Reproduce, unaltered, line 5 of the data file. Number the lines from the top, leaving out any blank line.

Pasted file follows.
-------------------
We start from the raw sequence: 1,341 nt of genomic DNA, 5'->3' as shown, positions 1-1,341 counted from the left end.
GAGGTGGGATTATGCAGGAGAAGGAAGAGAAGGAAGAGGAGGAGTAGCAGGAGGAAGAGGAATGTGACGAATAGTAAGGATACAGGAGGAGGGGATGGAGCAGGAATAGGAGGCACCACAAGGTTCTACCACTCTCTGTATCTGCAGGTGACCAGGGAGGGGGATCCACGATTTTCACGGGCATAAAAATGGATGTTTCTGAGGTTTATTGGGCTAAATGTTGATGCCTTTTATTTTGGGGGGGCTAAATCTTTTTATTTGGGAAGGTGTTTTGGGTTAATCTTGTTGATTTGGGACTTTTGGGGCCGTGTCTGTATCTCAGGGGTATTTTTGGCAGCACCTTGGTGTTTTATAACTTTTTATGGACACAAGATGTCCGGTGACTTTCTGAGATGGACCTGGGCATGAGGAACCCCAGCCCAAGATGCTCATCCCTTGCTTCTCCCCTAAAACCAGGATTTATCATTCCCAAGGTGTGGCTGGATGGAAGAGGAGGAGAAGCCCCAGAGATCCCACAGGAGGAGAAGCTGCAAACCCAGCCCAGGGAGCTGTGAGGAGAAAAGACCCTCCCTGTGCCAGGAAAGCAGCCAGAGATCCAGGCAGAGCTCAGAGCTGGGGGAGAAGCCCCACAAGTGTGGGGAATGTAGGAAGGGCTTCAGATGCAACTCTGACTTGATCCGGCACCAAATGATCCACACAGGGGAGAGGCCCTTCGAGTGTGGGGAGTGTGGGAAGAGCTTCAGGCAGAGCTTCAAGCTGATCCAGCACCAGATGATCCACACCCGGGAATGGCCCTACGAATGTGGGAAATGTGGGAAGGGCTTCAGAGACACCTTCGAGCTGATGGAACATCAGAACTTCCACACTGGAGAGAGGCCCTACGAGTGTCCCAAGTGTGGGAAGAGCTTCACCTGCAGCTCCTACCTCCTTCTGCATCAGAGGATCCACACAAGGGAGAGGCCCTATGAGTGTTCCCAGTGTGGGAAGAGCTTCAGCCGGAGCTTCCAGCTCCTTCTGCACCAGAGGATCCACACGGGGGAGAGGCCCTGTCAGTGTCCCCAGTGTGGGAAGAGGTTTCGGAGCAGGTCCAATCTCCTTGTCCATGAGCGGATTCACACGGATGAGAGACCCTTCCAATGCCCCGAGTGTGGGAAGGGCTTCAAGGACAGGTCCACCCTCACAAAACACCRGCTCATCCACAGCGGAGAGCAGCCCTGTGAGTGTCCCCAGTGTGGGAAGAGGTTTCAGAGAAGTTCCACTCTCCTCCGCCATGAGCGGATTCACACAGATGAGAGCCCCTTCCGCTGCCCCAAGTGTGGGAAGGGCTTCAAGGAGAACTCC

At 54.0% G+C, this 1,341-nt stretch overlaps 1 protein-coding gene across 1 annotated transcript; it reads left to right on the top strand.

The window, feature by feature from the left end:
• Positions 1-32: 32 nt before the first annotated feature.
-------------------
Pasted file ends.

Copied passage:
• Positions 1-32: 32 nt before the first annotated feature.